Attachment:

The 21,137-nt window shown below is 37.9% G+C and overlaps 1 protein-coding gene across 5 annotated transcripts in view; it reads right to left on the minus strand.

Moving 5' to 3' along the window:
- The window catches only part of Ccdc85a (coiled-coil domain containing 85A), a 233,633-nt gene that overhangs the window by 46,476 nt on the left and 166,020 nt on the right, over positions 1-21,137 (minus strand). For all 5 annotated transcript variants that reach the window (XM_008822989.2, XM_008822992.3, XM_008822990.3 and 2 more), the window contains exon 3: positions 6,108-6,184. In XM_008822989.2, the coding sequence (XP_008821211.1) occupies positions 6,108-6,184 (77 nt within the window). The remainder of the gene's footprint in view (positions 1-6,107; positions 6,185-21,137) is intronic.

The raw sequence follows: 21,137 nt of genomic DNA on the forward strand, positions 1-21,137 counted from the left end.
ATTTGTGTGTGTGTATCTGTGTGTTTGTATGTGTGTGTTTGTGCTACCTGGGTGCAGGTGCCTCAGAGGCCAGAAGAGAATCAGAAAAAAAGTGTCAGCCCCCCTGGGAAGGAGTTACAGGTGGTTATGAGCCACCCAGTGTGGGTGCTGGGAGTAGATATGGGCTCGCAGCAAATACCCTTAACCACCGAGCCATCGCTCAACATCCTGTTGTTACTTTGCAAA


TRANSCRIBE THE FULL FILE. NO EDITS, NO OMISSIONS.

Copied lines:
The 21,137-nt window shown below is 37.9% G+C and overlaps 1 protein-coding gene across 5 annotated transcripts in view; it reads right to left on the minus strand.

Moving 5' to 3' along the window:
- The window catches only part of Ccdc85a (coiled-coil domain containing 85A), a 233,633-nt gene that overhangs the window by 46,476 nt on the left and 166,020 nt on the right, over positions 1-21,137 (minus strand). For all 5 annotated transcript variants that reach the window (XM_008822989.2, XM_008822992.3, XM_008822990.3 and 2 more), the window contains exon 3: positions 6,108-6,184. In XM_008822989.2, the coding sequence (XP_008821211.1) occupies positions 6,108-6,184 (77 nt within the window). The remainder of the gene's footprint in view (positions 1-6,107; positions 6,185-21,137) is intronic.

The raw sequence follows: 21,137 nt of genomic DNA on the forward strand, positions 1-21,137 counted from the left end.
ATTTGTGTGTGTGTATCTGTGTGTTTGTATGTGTGTGTTTGTGCTACCTGGGTGCAGGTGCCTCAGAGGCCAGAAGAGAATCAGAAAAAAAGTGTCAGCCCCCCTGGGAAGGAGTTACAGGTGGTTATGAGCCACCCAGTGTGGGTGCTGGGAGTAGATATGGGCTCGCAGCAAATACCCTTAACCACCGAGCCATCGCTCAACATCCTGTTGTTACTTTGCAAA